The day ended with an extraordinary presentation by Dr. Jerold Bell from Tufts University. He spoke about understanding breeds as populations—similar to early isolated human populations. My language again! A canine population specialist speaking to a sociological population specialist—it was like finding the only other person in dogs who had the same scientific background I do. He talked about the importance of diversity in a gene pool, and how inappropriate selection can do serious damage. He talked about the importance of educating breeders on the proper use and understanding of genetic testing, and how to manage a population to increase health and genetic diversity without sacrificing important breed characteristics. He encouraged people to breed without fear, and to encourage and mentor more breeders to ensure the health of every breed’s gene pool. He encouraged all breeders to remain aware of breed conservation as they managed their breeding program.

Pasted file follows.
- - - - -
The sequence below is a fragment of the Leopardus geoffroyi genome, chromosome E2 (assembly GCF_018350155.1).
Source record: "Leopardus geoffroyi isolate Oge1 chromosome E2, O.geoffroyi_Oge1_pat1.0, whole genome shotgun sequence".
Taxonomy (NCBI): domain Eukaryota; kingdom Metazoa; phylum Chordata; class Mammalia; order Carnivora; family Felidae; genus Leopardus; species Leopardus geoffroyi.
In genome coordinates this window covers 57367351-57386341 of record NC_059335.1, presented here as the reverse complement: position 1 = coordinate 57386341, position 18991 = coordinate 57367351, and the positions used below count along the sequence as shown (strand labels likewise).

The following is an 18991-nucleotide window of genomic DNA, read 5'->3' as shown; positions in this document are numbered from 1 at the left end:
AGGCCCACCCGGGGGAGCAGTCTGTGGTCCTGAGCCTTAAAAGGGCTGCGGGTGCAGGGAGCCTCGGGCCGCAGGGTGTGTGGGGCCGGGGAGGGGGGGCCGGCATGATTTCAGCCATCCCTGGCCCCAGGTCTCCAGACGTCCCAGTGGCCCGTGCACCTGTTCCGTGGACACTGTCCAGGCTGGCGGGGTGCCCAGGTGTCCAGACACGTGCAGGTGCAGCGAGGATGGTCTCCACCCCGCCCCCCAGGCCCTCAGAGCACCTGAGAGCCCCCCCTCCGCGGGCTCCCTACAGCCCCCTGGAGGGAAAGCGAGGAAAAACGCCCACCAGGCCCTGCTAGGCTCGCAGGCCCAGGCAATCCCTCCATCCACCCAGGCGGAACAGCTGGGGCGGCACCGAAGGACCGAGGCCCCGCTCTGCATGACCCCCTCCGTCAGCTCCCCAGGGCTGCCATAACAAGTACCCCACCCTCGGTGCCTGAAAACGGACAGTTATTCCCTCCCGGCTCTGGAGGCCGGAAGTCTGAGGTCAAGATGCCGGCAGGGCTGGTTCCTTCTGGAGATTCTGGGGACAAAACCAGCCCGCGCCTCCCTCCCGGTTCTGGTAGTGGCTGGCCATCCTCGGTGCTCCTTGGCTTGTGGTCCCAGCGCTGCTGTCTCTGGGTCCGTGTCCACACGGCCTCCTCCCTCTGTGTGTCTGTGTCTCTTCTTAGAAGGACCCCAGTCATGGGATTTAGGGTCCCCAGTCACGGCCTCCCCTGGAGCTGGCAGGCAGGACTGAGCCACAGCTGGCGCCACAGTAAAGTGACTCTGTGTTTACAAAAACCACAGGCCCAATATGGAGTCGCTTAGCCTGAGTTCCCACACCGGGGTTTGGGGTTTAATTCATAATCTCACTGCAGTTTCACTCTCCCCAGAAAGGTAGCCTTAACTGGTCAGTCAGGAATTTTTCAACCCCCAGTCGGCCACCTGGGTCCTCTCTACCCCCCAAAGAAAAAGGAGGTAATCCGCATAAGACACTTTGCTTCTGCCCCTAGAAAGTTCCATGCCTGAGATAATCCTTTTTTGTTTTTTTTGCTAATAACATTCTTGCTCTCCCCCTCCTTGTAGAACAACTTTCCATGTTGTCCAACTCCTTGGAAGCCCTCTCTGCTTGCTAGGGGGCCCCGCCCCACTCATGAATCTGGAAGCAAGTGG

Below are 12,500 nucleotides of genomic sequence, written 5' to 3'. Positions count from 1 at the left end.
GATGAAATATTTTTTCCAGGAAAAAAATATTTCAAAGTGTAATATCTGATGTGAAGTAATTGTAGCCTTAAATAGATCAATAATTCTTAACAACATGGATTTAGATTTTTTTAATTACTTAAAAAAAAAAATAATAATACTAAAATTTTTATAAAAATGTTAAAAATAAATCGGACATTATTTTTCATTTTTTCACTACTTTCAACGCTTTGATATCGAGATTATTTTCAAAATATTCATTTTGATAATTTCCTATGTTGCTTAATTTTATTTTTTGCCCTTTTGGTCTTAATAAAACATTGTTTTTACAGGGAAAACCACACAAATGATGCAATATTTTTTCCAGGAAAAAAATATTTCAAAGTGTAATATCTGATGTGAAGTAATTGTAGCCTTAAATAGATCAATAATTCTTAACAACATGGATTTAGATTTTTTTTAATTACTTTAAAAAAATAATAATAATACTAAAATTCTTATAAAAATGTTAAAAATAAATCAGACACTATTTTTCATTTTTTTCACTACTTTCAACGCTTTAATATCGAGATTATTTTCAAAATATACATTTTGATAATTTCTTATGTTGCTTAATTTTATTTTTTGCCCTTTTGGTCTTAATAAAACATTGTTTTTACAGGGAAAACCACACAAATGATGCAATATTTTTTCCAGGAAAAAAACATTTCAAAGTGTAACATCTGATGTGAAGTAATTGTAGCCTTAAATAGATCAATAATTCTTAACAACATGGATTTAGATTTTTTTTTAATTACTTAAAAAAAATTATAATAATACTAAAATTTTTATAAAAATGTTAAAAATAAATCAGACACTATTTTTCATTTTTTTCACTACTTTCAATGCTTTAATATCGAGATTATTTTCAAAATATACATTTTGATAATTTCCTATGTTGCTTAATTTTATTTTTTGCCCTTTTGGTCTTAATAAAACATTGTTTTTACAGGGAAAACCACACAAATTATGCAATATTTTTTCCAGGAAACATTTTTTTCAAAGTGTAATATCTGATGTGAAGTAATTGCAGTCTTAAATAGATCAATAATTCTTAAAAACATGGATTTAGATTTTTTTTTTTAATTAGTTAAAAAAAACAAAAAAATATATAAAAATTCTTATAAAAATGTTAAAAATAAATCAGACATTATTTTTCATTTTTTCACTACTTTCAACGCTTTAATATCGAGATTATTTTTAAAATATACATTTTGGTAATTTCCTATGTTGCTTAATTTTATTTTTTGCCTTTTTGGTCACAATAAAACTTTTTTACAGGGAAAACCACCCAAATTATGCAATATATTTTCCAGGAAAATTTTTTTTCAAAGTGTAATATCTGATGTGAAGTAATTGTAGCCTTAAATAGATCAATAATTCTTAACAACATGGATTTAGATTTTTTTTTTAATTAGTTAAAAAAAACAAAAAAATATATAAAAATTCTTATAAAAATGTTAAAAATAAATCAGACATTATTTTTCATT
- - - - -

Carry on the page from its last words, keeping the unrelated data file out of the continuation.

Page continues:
I don’t know how I have managed to miss so many of these conferences, but I am certainly grateful for the opportunity to attend this one. While much of the detailed science was way beyond my expertise, all presentations were interesting because they affect what real breeders do every day. The researchers validate what good breeders do. We know that our world of purebred competitions cannot exist without breeders, and these are the scientists who are helping us to breed better, healthier dogs. They replace myth and hearsay with science and fact, and the importance of that cannot be underestimated. I do have a suggestion for the parent clubs, however. Instead of sending the same people to this conference every year, I’d like to recommend selecting a seasoned breeder and a novice breeder to attend together. Offer a scholarship to at least the novice breeder, if not both. Send different people every year but recommend that it is a great event for all breeders, even those who have to pay their own way. Encourage widespread attendance. This conference was one of the best I have ever attended, and it needs to be made widely available to all breeders.